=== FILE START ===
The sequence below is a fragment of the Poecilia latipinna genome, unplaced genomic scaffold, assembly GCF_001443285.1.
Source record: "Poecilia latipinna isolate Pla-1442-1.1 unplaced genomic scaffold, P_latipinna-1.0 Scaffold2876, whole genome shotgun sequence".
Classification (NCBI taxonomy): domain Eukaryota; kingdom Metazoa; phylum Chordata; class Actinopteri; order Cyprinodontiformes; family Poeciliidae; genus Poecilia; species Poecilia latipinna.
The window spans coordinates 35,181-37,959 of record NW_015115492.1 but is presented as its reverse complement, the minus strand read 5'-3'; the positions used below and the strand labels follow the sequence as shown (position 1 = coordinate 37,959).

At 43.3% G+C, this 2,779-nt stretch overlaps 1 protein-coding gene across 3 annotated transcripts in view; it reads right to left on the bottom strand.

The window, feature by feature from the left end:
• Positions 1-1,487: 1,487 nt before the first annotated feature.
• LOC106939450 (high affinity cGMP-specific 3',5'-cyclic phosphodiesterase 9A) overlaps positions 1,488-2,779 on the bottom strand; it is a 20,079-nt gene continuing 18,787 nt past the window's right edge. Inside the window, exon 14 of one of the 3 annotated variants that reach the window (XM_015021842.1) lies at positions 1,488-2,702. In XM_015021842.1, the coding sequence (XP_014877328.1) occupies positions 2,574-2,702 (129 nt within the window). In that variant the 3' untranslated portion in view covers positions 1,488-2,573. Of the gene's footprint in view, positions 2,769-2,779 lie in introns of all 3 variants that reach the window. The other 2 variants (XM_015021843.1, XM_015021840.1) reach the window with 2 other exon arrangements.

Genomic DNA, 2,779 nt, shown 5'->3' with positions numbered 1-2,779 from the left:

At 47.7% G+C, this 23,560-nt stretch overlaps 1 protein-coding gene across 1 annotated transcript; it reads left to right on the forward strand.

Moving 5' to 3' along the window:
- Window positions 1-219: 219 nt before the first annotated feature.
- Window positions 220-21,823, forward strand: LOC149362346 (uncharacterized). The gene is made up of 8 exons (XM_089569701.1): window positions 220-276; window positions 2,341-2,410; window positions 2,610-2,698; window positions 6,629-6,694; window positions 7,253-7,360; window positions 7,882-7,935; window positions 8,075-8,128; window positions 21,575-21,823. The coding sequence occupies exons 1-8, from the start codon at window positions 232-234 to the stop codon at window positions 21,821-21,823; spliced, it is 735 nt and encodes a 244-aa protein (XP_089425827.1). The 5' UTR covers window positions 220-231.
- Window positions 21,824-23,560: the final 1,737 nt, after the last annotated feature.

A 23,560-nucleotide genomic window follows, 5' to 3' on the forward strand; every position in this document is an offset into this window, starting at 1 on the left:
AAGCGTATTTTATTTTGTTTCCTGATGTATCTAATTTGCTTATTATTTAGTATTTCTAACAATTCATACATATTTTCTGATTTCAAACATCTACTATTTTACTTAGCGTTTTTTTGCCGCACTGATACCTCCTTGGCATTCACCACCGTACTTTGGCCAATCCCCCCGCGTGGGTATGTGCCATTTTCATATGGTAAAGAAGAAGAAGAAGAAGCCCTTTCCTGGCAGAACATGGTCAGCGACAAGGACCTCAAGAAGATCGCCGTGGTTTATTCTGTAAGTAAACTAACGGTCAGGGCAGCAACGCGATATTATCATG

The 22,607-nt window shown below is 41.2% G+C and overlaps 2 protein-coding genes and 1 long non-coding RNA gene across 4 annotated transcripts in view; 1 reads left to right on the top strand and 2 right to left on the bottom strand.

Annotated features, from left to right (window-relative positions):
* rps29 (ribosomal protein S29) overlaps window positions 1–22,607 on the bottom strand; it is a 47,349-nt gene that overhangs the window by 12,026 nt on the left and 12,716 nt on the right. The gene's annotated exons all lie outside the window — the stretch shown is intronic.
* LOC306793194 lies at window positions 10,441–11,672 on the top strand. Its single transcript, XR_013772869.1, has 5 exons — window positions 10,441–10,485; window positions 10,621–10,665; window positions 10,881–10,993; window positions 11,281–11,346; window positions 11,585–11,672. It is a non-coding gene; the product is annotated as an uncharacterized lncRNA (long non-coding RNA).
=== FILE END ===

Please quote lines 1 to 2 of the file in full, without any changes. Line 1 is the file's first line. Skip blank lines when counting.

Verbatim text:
The sequence below is a fragment of the Poecilia latipinna genome, unplaced genomic scaffold, assembly GCF_001443285.1.
Source record: "Poecilia latipinna isolate Pla-1442-1.1 unplaced genomic scaffold, P_latipinna-1.0 Scaffold2876, whole genome shotgun sequence".